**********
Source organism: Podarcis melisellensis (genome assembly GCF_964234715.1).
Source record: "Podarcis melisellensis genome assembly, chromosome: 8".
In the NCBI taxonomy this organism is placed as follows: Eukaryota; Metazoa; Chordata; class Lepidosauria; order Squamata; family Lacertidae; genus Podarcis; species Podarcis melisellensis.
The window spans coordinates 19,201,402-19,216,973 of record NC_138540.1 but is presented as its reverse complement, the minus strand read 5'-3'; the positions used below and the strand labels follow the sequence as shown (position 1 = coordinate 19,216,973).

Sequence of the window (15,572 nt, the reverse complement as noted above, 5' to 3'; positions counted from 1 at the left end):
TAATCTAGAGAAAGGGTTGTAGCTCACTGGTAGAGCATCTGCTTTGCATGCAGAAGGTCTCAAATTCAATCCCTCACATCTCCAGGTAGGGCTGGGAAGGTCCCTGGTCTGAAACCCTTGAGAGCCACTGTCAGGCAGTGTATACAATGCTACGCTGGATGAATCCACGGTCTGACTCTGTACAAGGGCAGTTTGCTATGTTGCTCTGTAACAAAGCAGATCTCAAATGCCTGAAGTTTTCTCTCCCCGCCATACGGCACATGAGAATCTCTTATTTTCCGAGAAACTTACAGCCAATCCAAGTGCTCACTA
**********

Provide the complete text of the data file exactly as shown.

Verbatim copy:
Source organism: Podarcis melisellensis (genome assembly GCF_964234715.1).
Source record: "Podarcis melisellensis genome assembly, chromosome: 8".
In the NCBI taxonomy this organism is placed as follows: Eukaryota; Metazoa; Chordata; class Lepidosauria; order Squamata; family Lacertidae; genus Podarcis; species Podarcis melisellensis.
The window spans coordinates 19,201,402-19,216,973 of record NC_138540.1 but is presented as its reverse complement, the minus strand read 5'-3'; the positions used below and the strand labels follow the sequence as shown (position 1 = coordinate 19,216,973).

Sequence of the window (15,572 nt, the reverse complement as noted above, 5' to 3'; positions counted from 1 at the left end):
TAATCTAGAGAAAGGGTTGTAGCTCACTGGTAGAGCATCTGCTTTGCATGCAGAAGGTCTCAAATTCAATCCCTCACATCTCCAGGTAGGGCTGGGAAGGTCCCTGGTCTGAAACCCTTGAGAGCCACTGTCAGGCAGTGTATACAATGCTACGCTGGATGAATCCACGGTCTGACTCTGTACAAGGGCAGTTTGCTATGTTGCTCTGTAACAAAGCAGATCTCAAATGCCTGAAGTTTTCTCTCCCCGCCATACGGCACATGAGAATCTCTTATTTTCCGAGAAACTTACAGCCAATCCAAGTGCTCACTA